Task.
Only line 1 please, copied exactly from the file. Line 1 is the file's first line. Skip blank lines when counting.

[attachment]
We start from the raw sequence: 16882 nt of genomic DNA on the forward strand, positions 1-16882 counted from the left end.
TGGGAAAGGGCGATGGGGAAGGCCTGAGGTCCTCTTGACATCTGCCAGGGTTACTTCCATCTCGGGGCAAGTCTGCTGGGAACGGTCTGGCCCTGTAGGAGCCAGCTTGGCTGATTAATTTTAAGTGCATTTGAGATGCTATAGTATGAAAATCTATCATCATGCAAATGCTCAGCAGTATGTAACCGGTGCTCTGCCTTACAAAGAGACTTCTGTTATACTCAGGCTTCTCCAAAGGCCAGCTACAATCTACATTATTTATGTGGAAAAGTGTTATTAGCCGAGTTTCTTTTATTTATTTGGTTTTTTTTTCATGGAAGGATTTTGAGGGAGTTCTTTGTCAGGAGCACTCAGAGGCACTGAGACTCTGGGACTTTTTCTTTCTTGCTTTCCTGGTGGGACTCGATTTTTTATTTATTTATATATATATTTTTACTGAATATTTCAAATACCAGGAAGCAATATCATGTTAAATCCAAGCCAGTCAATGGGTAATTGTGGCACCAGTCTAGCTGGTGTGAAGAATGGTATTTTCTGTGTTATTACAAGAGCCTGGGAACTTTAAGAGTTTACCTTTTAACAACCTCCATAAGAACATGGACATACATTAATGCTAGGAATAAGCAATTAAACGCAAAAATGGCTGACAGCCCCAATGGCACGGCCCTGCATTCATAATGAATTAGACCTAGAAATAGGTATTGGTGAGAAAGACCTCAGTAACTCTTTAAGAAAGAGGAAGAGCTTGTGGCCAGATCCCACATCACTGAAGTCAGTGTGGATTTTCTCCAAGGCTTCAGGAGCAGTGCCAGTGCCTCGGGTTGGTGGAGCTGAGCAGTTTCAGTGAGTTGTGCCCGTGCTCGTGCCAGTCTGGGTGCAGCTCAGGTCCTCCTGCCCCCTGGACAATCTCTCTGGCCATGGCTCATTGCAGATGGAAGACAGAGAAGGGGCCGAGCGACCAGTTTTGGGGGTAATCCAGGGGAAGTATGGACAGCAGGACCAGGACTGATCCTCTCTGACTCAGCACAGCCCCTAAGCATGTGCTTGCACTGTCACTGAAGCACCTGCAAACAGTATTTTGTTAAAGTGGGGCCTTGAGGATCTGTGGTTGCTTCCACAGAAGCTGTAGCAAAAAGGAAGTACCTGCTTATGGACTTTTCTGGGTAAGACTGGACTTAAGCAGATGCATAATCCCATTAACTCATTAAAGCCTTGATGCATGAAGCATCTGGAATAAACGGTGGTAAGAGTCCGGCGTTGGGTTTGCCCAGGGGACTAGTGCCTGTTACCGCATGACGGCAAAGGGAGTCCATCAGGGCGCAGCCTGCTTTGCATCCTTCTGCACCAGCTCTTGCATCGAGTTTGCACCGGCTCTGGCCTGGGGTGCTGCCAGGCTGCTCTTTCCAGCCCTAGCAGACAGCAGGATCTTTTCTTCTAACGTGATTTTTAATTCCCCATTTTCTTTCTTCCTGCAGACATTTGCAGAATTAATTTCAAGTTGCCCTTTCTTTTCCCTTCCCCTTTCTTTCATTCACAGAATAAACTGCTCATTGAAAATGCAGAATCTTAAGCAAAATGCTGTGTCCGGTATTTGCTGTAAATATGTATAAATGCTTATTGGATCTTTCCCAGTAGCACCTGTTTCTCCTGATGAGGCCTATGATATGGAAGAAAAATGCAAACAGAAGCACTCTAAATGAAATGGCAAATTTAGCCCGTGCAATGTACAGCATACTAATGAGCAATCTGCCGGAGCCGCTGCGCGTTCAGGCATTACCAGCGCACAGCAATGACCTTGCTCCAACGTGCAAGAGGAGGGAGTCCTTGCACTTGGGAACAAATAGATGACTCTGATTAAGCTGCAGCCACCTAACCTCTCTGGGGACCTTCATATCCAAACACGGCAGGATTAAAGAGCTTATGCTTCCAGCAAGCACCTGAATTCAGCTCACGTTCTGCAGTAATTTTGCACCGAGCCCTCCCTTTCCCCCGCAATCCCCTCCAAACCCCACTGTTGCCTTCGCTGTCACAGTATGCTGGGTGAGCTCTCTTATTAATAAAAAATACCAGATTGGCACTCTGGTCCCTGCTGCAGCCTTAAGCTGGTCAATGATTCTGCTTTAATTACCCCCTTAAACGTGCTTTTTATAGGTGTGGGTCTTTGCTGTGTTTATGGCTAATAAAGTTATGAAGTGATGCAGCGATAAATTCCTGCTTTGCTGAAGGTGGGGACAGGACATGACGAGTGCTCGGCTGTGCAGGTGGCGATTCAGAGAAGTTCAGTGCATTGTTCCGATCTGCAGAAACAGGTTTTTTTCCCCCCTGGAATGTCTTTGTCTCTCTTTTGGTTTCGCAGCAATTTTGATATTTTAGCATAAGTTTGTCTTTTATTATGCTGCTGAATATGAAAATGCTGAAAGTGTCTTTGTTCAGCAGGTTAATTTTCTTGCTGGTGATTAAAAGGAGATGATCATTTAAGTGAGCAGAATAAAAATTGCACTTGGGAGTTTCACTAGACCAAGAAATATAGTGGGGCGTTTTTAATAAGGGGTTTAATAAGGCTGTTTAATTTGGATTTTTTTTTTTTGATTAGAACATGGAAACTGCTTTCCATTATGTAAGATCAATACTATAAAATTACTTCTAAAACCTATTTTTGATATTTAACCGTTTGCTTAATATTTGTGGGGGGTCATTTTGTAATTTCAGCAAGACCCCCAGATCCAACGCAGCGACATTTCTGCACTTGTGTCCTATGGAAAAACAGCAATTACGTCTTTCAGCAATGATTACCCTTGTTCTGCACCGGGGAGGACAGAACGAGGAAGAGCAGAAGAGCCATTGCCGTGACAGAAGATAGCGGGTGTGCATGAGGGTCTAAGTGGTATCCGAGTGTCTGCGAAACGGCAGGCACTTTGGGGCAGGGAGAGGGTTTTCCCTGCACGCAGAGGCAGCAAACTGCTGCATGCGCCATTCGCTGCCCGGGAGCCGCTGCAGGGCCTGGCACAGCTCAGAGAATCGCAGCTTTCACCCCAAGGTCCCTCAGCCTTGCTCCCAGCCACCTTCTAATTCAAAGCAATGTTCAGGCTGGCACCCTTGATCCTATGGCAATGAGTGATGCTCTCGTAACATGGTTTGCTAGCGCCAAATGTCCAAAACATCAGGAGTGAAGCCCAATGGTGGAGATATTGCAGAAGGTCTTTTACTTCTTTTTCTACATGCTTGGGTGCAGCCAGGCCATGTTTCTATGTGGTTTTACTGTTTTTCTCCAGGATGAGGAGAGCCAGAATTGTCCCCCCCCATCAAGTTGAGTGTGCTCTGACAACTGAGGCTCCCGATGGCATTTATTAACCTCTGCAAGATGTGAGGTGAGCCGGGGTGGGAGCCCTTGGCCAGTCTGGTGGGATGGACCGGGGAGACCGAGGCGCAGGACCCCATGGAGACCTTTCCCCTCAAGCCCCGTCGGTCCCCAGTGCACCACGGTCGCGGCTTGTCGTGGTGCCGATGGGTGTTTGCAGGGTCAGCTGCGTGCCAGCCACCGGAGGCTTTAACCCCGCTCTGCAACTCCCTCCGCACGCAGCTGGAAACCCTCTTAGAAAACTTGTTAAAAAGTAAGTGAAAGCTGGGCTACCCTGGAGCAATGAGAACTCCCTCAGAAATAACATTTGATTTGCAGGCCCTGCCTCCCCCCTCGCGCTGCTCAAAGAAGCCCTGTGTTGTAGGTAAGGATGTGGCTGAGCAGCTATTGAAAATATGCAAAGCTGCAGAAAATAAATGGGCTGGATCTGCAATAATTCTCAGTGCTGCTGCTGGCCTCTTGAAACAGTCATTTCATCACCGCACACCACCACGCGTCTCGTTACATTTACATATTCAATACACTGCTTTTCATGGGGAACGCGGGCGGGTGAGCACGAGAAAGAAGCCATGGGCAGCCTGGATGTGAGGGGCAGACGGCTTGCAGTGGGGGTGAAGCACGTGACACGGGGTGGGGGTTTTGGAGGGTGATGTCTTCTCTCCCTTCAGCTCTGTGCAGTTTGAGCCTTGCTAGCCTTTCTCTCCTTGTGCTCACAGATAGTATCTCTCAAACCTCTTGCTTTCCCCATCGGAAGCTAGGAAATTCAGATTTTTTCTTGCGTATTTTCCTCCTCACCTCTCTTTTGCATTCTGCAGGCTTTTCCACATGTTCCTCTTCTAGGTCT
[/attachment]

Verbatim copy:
We start from the raw sequence: 16882 nt of genomic DNA on the forward strand, positions 1-16882 counted from the left end.